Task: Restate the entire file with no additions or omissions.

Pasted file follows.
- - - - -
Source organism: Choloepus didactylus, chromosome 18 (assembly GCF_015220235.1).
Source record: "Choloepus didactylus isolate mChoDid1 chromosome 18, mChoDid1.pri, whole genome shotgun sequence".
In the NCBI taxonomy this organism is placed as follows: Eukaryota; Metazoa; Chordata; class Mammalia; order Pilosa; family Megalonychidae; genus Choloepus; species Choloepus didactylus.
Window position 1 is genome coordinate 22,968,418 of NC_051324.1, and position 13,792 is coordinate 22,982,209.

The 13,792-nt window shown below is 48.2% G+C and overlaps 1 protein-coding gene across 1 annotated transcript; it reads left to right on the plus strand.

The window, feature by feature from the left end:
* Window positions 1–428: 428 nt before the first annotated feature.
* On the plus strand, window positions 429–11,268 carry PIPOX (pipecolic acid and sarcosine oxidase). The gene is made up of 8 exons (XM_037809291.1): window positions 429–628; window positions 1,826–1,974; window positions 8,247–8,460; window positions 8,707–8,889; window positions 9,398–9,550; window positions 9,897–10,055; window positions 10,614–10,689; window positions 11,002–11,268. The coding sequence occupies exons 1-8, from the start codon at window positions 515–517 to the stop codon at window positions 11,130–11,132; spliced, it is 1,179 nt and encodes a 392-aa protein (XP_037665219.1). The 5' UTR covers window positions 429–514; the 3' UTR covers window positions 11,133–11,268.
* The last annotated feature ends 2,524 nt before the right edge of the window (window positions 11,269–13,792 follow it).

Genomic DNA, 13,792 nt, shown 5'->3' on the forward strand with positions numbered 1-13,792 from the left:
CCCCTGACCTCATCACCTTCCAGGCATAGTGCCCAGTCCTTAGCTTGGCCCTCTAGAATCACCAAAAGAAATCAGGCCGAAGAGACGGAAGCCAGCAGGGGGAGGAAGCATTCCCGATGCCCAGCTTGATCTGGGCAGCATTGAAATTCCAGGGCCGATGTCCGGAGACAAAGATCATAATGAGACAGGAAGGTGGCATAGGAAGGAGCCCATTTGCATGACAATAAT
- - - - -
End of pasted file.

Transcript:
Source organism: Choloepus didactylus, chromosome 18 (assembly GCF_015220235.1).
Source record: "Choloepus didactylus isolate mChoDid1 chromosome 18, mChoDid1.pri, whole genome shotgun sequence".
In the NCBI taxonomy this organism is placed as follows: Eukaryota; Metazoa; Chordata; class Mammalia; order Pilosa; family Megalonychidae; genus Choloepus; species Choloepus didactylus.
Window position 1 is genome coordinate 22,968,418 of NC_051324.1, and position 13,792 is coordinate 22,982,209.

The 13,792-nt window shown below is 48.2% G+C and overlaps 1 protein-coding gene across 1 annotated transcript; it reads left to right on the plus strand.

The window, feature by feature from the left end:
* Window positions 1–428: 428 nt before the first annotated feature.
* On the plus strand, window positions 429–11,268 carry PIPOX (pipecolic acid and sarcosine oxidase). The gene is made up of 8 exons (XM_037809291.1): window positions 429–628; window positions 1,826–1,974; window positions 8,247–8,460; window positions 8,707–8,889; window positions 9,398–9,550; window positions 9,897–10,055; window positions 10,614–10,689; window positions 11,002–11,268. The coding sequence occupies exons 1-8, from the start codon at window positions 515–517 to the stop codon at window positions 11,130–11,132; spliced, it is 1,179 nt and encodes a 392-aa protein (XP_037665219.1). The 5' UTR covers window positions 429–514; the 3' UTR covers window positions 11,133–11,268.
* The last annotated feature ends 2,524 nt before the right edge of the window (window positions 11,269–13,792 follow it).

Genomic DNA, 13,792 nt, shown 5'->3' on the forward strand with positions numbered 1-13,792 from the left:
CCCCTGACCTCATCACCTTCCAGGCATAGTGCCCAGTCCTTAGCTTGGCCCTCTAGAATCACCAAAAGAAATCAGGCCGAAGAGACGGAAGCCAGCAGGGGGAGGAAGCATTCCCGATGCCCAGCTTGATCTGGGCAGCATTGAAATTCCAGGGCCGATGTCCGGAGACAAAGATCATAATGAGACAGGAAGGTGGCATAGGAAGGAGCCCATTTGCATGACAATAAT